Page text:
Boehner hedging on debt-limit vote?

Not too long ago, Speaker John Boehner said that the House would have to pass an increase in the debt-ceiling limit, but should get major structural reform in exchange.  In an interview yesterday with Politico, Boehner changed his position, and now says the reform has to come before he’ll commit to a vote in the House on the debt ceiling:

Speaker John Boehner won’t guarantee a vote on raising the debt limit, the latest threat in an increasingly high stakes game of chicken with the White House over whether Congress will inch closer to letting the nation default on its credit.

Boehner, in an interview with POLITICO here Monday, also demanded that President Barack Obama give in to Republican demands to slash spending and dramatically change “the way we spend the peoples’ money.”

“If the president doesn’t get serious about the need to address our fiscal nightmare, yeah, there’s a chance it [the debt limit vote] could not happen,” Boehner told POLITICO after he toured a manufacturing company in this western Ohio town. “But that’s not my goal.”

Boehner wants a broad spectrum of reforms before committing to a vote, he tells Politico.  That should include both “controls” for discretionary spending and structural changes to entitlements.  The latter is particularly sensitive, as voters seem to want the federal government to stop deficit spending but don’t want to fix the sources of those massive deficits.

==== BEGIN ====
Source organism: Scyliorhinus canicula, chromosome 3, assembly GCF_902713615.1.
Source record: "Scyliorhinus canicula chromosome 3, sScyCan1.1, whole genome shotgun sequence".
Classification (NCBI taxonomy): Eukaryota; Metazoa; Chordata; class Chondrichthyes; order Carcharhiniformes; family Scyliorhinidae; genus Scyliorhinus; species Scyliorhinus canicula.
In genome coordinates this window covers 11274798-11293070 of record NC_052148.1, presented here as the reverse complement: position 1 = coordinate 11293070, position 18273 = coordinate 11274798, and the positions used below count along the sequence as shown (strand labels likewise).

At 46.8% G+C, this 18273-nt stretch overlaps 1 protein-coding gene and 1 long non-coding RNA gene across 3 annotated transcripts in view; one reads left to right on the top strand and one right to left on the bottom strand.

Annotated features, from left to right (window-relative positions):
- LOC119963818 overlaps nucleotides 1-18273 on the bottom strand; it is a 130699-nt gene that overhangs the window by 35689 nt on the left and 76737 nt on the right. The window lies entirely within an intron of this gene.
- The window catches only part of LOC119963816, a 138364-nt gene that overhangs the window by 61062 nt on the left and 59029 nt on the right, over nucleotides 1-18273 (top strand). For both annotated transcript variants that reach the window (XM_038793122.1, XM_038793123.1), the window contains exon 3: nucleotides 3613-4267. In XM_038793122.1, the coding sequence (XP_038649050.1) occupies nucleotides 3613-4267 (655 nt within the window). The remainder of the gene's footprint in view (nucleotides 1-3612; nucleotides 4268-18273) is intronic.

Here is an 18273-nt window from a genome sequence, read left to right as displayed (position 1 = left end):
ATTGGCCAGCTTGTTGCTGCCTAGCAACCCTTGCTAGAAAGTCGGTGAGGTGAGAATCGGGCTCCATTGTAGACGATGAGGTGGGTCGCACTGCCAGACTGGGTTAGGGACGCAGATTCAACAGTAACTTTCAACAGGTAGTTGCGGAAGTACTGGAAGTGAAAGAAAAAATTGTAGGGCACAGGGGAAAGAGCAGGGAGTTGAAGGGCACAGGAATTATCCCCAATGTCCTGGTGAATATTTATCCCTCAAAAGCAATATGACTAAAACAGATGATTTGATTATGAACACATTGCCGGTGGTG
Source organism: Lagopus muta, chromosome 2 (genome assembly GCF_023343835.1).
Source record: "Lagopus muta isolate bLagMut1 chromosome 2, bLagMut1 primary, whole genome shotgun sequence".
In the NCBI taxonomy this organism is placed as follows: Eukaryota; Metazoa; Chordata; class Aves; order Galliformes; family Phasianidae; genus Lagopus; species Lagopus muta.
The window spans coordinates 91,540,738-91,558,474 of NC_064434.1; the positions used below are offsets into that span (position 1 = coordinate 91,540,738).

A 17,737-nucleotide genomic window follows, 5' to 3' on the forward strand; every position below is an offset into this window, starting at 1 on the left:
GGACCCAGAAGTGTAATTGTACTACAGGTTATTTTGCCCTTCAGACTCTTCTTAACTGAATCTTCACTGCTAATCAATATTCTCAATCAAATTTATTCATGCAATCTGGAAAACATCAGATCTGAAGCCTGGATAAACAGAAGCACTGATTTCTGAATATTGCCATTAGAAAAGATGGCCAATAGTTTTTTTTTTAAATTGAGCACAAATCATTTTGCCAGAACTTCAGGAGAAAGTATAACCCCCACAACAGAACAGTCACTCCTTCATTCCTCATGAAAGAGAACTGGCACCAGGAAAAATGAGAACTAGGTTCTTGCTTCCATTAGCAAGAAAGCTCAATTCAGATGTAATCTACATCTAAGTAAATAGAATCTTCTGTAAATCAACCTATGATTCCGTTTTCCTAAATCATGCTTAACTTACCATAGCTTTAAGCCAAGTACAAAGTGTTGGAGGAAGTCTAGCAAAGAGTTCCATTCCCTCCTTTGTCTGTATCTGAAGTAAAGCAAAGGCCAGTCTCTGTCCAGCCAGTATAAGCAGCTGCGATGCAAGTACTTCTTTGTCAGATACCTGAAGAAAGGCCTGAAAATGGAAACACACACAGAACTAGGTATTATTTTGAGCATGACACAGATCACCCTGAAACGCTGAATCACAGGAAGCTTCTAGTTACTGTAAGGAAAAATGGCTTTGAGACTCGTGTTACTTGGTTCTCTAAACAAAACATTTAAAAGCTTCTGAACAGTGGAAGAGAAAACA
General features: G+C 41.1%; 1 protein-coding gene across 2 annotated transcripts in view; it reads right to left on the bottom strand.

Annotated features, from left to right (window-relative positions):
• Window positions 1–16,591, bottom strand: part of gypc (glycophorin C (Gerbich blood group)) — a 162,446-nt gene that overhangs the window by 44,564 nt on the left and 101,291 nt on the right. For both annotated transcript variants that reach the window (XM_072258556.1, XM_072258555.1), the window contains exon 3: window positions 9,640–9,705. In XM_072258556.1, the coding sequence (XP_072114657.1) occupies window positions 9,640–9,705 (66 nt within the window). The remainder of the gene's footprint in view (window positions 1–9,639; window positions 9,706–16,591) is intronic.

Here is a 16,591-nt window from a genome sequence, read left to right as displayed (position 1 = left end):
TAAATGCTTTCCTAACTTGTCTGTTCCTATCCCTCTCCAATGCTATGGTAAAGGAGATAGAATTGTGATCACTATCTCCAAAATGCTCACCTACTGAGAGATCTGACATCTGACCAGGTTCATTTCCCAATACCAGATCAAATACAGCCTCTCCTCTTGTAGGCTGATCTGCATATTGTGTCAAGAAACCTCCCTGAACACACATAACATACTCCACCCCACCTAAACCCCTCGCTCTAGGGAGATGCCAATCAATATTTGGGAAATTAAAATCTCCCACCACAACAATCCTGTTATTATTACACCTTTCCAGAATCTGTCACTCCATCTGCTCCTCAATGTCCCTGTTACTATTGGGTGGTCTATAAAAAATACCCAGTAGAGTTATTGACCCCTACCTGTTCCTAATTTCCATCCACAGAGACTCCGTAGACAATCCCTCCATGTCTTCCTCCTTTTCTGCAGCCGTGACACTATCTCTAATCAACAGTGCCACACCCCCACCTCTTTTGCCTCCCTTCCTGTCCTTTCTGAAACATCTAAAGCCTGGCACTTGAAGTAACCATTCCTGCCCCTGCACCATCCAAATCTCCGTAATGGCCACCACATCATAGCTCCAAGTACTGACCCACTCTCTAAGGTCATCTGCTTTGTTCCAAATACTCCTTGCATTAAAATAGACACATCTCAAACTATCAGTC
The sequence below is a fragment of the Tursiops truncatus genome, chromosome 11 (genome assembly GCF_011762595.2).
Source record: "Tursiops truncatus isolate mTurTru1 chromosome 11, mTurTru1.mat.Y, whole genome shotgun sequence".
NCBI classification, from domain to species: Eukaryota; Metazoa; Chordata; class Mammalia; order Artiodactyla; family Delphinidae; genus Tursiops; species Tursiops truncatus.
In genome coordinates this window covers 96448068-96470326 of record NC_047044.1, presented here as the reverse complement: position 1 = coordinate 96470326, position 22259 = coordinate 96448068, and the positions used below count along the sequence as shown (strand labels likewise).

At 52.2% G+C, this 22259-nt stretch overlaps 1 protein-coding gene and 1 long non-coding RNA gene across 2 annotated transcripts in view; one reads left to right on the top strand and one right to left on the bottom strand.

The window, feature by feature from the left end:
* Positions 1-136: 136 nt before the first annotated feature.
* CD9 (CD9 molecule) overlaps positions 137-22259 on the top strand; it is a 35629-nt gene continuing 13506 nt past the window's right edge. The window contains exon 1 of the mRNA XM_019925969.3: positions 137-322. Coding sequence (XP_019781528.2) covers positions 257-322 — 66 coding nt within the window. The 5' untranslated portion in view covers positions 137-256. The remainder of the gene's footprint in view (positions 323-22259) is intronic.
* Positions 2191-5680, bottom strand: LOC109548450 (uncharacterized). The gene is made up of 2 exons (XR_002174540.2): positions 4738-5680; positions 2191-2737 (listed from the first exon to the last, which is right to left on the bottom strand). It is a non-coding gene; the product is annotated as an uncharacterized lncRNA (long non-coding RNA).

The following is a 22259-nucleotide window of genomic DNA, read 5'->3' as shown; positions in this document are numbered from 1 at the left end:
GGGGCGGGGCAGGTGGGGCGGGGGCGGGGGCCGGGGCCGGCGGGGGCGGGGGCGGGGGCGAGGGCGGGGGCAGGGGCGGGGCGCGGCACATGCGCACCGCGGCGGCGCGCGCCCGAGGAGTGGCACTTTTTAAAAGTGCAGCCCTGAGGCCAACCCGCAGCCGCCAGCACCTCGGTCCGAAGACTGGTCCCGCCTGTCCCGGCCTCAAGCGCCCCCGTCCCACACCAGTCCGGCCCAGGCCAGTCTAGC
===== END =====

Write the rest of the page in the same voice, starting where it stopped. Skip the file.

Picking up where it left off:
Of course, most voters don’t want the debt-ceiling limit raised, either.  That gives Boehner a lot more political leverage than he normally would have, since he can claim to represent the mandate of the electorate — and a broadly bipartisan mandate at that.  Even a plurality of Democratic voters don’t want it raised again (48% to 36% supporting an increase in the CBS poll).  But that’s also a trap for Boehner even if a deal is finally struck that includes both entitlement reform and a debt-ceiling hike; the result will be unpopular for both ends of Pennsylvania Avenue.

That means that Boehner has to get entitlement reform and take ownership of it while putting the blame for the debt-limit increase on the White House, an effort amply assisted by the Obama administration’s early hysteria strategy on the issue.  He can’t afford to come out of the battle with nothing but the debt-limit increase and some assorted discretionary-spending caps that save just tens of billions of dollars like he did with the FY2011 budget.  There are no real ways to win in this fight, but plenty of ways to lose.  Boehner’s latest warning is a recognition of that fact.